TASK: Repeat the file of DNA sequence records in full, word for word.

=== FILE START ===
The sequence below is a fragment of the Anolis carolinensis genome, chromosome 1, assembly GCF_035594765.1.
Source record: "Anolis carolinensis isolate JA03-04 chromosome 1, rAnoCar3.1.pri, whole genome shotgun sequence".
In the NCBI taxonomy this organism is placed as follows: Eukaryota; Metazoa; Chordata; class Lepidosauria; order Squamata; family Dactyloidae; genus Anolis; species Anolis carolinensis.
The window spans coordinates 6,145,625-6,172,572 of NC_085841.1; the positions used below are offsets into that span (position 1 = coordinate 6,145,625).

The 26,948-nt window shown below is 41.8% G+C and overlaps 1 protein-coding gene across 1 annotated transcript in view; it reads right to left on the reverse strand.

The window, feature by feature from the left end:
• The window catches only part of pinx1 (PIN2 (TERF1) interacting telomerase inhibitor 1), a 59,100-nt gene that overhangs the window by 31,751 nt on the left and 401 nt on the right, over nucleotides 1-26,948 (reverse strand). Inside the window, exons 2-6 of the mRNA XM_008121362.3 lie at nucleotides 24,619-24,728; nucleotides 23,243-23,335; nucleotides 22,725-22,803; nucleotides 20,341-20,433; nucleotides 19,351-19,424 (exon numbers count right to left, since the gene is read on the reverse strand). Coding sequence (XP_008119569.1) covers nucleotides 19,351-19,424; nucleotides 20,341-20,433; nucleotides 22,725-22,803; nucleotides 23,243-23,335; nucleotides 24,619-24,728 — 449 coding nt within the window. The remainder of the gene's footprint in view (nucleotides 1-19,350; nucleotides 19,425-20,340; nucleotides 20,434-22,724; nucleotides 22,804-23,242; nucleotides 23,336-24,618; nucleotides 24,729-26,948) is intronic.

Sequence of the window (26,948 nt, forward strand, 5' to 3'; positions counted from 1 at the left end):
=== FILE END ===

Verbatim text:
The sequence below is a fragment of the Anolis carolinensis genome, chromosome 1, assembly GCF_035594765.1.
Source record: "Anolis carolinensis isolate JA03-04 chromosome 1, rAnoCar3.1.pri, whole genome shotgun sequence".
In the NCBI taxonomy this organism is placed as follows: Eukaryota; Metazoa; Chordata; class Lepidosauria; order Squamata; family Dactyloidae; genus Anolis; species Anolis carolinensis.
The window spans coordinates 6,145,625-6,172,572 of NC_085841.1; the positions used below are offsets into that span (position 1 = coordinate 6,145,625).

The 26,948-nt window shown below is 41.8% G+C and overlaps 1 protein-coding gene across 1 annotated transcript in view; it reads right to left on the reverse strand.

The window, feature by feature from the left end:
• The window catches only part of pinx1 (PIN2 (TERF1) interacting telomerase inhibitor 1), a 59,100-nt gene that overhangs the window by 31,751 nt on the left and 401 nt on the right, over nucleotides 1-26,948 (reverse strand). Inside the window, exons 2-6 of the mRNA XM_008121362.3 lie at nucleotides 24,619-24,728; nucleotides 23,243-23,335; nucleotides 22,725-22,803; nucleotides 20,341-20,433; nucleotides 19,351-19,424 (exon numbers count right to left, since the gene is read on the reverse strand). Coding sequence (XP_008119569.1) covers nucleotides 19,351-19,424; nucleotides 20,341-20,433; nucleotides 22,725-22,803; nucleotides 23,243-23,335; nucleotides 24,619-24,728 — 449 coding nt within the window. The remainder of the gene's footprint in view (nucleotides 1-19,350; nucleotides 19,425-20,340; nucleotides 20,434-22,724; nucleotides 22,804-23,242; nucleotides 23,336-24,618; nucleotides 24,729-26,948) is intronic.

Sequence of the window (26,948 nt, forward strand, 5' to 3'; positions counted from 1 at the left end):